“…buy properties on the open mkt, without use of eminent domain…” Never happen. For good reason. Once it became clear that, say, a road was being build through a particular place, each of the property owners could demand the entire economic value of the road, or the cost of rerouting around them. There is an absolutist libertarian attitude which would say, too bad, property rights are absolute. The Founders who wrote the Constitution drew on a more reasonable and deeply rooted Anglospheric approach, recognizing that there is no “market price” in such situations, and requiring both “public use” and “just compensation”. The solution is to push back and limit the scope of so-called public use. We had this limited understanding once, and it could be regained. It is, as usual, the business community that is pushing for an expansive interpretation of government power, to line their pockets, without regard to the long term damage being inflicted. Fortunately, on this issue, the public seems to have noticed, and the politicians seem to be responding. So, the Kelo decision, as bad as it is, may have the salutary effect of state-by-state legislation to ameliorate this problem.
I think the only way to stop the extortion is to require govt officials to buy properties on the open mkt, without use of eminent domain.
Respectfully, I don’t think this work because many if not most of the projects the use classical eminent domain had to be located in a specific location. You can’t build a damn just anywhere for example. Ditto for some military facilities and roads. Functionally, no freemarket exist for such land because no other piece of land can be traded for it.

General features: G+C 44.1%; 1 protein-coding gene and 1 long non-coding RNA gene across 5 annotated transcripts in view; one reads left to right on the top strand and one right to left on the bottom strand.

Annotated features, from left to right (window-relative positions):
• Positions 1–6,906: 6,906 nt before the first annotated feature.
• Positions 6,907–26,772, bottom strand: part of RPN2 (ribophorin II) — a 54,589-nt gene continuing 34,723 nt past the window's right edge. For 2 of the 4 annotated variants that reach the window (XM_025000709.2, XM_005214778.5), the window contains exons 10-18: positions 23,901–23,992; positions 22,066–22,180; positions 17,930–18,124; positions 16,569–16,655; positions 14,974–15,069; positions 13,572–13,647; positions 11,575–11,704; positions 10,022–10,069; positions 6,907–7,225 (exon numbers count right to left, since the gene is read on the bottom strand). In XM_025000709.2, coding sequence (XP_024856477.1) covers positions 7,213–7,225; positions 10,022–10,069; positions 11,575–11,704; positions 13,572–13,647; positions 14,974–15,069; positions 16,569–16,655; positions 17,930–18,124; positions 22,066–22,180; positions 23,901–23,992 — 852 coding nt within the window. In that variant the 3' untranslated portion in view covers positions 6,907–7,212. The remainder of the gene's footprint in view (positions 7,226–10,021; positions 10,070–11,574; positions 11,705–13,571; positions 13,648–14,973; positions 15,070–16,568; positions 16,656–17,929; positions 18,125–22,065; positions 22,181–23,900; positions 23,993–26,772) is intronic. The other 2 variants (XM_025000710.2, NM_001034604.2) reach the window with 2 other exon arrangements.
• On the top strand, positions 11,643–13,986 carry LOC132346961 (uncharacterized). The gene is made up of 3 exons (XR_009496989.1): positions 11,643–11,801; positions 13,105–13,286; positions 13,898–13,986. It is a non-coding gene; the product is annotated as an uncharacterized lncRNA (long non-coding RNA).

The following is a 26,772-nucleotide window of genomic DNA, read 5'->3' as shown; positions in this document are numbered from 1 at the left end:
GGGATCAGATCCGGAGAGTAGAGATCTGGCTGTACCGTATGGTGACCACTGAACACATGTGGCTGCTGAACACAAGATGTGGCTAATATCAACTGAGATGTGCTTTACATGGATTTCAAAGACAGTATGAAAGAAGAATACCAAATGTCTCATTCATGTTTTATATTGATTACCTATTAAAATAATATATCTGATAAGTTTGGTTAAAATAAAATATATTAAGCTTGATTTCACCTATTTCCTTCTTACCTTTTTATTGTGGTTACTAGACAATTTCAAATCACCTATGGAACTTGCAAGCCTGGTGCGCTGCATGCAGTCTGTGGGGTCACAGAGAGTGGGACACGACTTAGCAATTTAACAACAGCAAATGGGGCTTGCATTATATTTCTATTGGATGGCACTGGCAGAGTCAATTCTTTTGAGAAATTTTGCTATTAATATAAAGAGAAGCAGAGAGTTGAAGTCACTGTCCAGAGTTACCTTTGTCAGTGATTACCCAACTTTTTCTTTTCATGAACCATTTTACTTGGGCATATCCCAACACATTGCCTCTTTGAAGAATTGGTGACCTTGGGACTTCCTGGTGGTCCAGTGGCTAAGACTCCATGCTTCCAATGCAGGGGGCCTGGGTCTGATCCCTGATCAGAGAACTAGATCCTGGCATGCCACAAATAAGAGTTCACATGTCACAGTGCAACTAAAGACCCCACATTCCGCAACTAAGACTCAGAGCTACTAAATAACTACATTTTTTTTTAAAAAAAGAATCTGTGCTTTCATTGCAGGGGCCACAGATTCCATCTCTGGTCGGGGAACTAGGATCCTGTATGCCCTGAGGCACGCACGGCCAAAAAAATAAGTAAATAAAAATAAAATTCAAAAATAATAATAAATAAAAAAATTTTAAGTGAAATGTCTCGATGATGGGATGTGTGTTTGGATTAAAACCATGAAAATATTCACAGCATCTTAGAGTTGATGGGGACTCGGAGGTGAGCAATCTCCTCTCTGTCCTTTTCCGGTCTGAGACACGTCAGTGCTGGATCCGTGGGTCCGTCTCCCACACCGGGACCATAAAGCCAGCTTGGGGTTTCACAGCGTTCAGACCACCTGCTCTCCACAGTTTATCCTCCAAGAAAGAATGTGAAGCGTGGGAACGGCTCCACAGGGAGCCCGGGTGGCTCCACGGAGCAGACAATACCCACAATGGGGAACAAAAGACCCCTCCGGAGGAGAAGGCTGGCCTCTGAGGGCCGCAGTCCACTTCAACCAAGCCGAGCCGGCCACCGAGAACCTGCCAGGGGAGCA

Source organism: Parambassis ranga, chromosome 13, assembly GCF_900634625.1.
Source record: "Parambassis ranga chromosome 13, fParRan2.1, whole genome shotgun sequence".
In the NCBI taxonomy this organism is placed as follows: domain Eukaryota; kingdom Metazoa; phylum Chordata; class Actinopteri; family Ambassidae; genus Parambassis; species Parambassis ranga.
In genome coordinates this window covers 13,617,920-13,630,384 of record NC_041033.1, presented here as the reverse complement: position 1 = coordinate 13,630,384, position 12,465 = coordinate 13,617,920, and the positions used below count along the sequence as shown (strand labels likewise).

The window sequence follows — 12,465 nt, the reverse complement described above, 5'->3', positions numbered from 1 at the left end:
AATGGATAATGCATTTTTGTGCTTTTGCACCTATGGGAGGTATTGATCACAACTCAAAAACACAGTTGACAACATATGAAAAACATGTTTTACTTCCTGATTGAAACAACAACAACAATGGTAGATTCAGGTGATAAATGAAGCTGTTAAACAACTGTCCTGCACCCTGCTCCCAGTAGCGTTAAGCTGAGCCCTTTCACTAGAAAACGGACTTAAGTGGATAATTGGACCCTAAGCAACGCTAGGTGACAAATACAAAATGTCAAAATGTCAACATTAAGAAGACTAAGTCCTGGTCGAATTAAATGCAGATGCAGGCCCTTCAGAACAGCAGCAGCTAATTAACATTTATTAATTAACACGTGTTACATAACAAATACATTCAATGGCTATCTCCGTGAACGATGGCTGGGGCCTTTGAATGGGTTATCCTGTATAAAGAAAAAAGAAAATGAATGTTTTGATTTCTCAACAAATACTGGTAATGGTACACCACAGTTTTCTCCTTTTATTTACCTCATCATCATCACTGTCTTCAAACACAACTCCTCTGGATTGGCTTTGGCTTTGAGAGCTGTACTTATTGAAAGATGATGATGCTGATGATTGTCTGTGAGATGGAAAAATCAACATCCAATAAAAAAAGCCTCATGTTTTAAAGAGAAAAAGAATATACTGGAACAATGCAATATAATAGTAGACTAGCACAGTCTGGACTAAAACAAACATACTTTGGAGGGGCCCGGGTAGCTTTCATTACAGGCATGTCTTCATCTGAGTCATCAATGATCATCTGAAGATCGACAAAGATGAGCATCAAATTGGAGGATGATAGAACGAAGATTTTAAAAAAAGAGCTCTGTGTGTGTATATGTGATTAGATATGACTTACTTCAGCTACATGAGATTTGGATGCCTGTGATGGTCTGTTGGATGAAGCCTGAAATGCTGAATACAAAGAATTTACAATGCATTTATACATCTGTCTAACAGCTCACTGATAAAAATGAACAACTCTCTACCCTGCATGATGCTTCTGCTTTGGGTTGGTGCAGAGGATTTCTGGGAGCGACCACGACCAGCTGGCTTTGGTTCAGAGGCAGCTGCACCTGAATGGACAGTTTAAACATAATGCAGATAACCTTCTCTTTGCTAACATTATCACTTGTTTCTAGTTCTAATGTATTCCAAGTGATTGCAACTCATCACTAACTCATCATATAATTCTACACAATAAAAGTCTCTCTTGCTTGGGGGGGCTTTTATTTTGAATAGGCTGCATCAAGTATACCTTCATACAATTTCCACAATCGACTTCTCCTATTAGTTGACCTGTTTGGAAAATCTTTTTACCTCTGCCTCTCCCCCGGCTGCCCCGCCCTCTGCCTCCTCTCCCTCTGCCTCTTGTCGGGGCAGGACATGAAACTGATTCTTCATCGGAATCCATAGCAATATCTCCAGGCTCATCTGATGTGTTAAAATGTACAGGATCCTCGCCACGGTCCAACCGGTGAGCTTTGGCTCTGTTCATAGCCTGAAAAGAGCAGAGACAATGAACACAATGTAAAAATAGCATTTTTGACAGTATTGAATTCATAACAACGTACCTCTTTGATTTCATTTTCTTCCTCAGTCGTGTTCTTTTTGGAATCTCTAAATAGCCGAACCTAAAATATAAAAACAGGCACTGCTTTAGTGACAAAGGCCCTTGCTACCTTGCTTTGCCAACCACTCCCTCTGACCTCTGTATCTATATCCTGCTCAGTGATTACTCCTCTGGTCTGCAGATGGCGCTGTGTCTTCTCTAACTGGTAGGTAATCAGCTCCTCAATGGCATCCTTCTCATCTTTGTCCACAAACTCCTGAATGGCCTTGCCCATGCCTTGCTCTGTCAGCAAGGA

The problem we have with eminent domain today springs from the idea that managing the economy is a central function of government. That is a 20th century invention. Remove that idea from the equation and the entire rational for Kelo type seizures disappears.
Perhaps the dam is unnecessary? Another way to put it might be: Perhaps the dam isn’t worth it if its true costs are revealed — as they are not with eminent domain, because then private property owners are forced to absorb substantial costs that should be borne by the community as a whole. Maybe this is another way to say what you said in your last paragraph.
“Once it became clear that, say, a road was being build through a particular place, each of the property owners could demand the entire economic value of the road, or the cost of rerouting around them.”
There’s the problem: “in a particular place”. It’s quite seldom that a road or government building actually has to be in a particular place, as opposed to a general area.
So you lay out in advance a number of potential routes, and start obtaining options to buy along all of them, and then execute the options along the first route where you get all of them.
Or you save a bit of money by building your expressway without a couple hundred feet of land down the median and to each side. I never drive down one of those pretty highways without thinking to myself, “People were kicked out of their homes, not to build this road, but to plant those trees down the median!”
In most instances, eminent domain isn’t necessary, it’s merely a convenience, or a cost savings measure. The government decides it wants it’s new office building THERE. Even though anywhere within a half mile would work just fine, or they could have remodeled an existing office. But they don’t want to pay for the convenience.
Believe me, take that power away, and they’d manage to get by without it.
Oops, that was me.